Regardless of a family’s financial situation and assets, estate planning is an important matter that should be addressed ahead of time. While there is a common misconception that this is reserved only for the wealthy with a laundry list of assets, estate planning is applicable to a large number of people. In fact, an estate is the total of many commonly owned assets like a home, vehicle and banking account. A proper estate plan transfers assets into trust where a trustee can effectively manage those assets.
That way a trustee, such as a person’s adult child, can utilize those assets to pay for medical care while that person is still alive. In turn, this can offset a considerable portion, if not all of a person’s medical expenses, as well as avoid probate after the person’s death. For those family with fewer assets, who can afford to lose the least, it’s critical to handle this process the right way. Here are the top three must haves for estate planning recommended by elder law experts.
1) An Up-to-date Will
This will state how assets will be distributed after a person’s death and name the executor who will carry out those wishes. Keeping a will up-to-date is often just as important as having one in the first place, so it’s a good idea to review it periodically and make any necessary changes. For example, if a person changes their intentions like adding a new beneficiary or decides they want a different executor, it’s important to make those changes as quickly as possible to ensure that it takes legal effect.
2) A Durable Power of Attorney (DPOA)
In the event that a person becomes incapacitated and unable to make decisions on their own, a durable power of attorney will be authorized to make decisions on behalf of that person. This could include telling doctors what type of medical treatment the person should receive, managing investments, and paying bills.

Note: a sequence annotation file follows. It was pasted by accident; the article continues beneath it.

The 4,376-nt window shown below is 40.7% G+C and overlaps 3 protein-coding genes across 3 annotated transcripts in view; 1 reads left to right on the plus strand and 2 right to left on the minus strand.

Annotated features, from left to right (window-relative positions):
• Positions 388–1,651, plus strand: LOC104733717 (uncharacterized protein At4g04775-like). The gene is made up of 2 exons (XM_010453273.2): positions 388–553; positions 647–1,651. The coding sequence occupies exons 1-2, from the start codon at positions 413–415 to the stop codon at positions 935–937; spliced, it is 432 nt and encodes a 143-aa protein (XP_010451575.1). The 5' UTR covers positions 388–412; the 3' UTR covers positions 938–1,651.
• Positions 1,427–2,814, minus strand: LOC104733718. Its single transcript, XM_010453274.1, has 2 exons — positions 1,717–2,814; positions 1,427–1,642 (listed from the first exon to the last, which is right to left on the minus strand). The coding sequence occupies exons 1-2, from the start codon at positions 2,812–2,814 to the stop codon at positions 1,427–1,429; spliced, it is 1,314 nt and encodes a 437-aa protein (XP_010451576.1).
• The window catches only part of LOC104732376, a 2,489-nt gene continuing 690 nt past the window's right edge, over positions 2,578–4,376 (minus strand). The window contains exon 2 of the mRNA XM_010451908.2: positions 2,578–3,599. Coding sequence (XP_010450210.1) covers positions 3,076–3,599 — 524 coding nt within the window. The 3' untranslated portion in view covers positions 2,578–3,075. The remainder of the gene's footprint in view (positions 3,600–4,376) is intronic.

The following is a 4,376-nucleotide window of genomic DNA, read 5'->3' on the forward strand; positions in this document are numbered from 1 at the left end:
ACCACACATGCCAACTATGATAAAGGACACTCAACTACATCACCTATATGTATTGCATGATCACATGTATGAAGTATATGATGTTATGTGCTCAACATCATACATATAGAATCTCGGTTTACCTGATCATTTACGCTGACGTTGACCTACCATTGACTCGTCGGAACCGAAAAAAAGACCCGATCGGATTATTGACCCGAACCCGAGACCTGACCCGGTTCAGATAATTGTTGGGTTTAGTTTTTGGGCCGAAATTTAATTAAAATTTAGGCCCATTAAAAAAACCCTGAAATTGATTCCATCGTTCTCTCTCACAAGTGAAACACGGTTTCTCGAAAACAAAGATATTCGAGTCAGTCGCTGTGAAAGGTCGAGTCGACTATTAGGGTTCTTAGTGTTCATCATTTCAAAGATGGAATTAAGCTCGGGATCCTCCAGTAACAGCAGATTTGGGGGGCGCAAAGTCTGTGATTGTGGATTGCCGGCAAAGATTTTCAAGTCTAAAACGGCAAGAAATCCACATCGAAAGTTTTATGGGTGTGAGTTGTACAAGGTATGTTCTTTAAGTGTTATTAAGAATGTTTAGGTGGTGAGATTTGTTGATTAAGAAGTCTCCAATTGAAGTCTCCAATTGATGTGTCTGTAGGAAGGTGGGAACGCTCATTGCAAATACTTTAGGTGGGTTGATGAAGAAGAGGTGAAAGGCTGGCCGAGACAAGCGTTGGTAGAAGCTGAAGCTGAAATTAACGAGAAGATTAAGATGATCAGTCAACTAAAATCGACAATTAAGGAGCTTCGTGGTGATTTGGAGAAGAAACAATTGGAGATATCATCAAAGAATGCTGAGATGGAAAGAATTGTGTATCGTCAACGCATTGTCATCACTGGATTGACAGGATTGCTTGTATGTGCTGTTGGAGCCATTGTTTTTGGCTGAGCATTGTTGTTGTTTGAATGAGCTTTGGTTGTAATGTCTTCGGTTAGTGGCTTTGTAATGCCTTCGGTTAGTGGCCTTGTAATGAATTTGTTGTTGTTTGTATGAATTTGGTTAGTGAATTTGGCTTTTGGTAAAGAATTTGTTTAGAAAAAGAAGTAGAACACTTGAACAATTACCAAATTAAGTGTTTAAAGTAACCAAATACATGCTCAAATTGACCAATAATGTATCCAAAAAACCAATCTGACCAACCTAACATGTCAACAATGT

Whether incapacitation occurs because of an accident, illness or simply from the effects of aging, a durable power of attorney will look out for a person’s wellbeing and act in their best interest. Because we never know what life has in store, it’s important to choose the right DPOA ahead of time while a person can still make decisions on his or her own.
3) Advance Directives
This legal document specifies the terms of a person’s end-of-life medical care wishes and states who will be in charge in the event they become incapacitated. For example, this could cover instructions on tube feeding, life support, and organ donation. Advanced directives are helpful because they clarify a person’s wishes in advance, which helps eliminate confusion when you need to use them.
Estate planning helps put our minds at ease and minimizes the amount of stress placed on our loved ones. Having your clients’ affairs and wishes looked after before they need to address them will ensure they receive the care they need and the family and friends they leave behind are taken care of. Talk to your clients about making sure all these matters are looked after long before medical or economic issues strike.
Sanford M. Fisch
CEO & Co-Founder
American Academy of Estate Planning Attorneys, Inc.
9444 Balboa Avenue, Suite 300
San Diego, California 92123
Phone: (800) 846-1555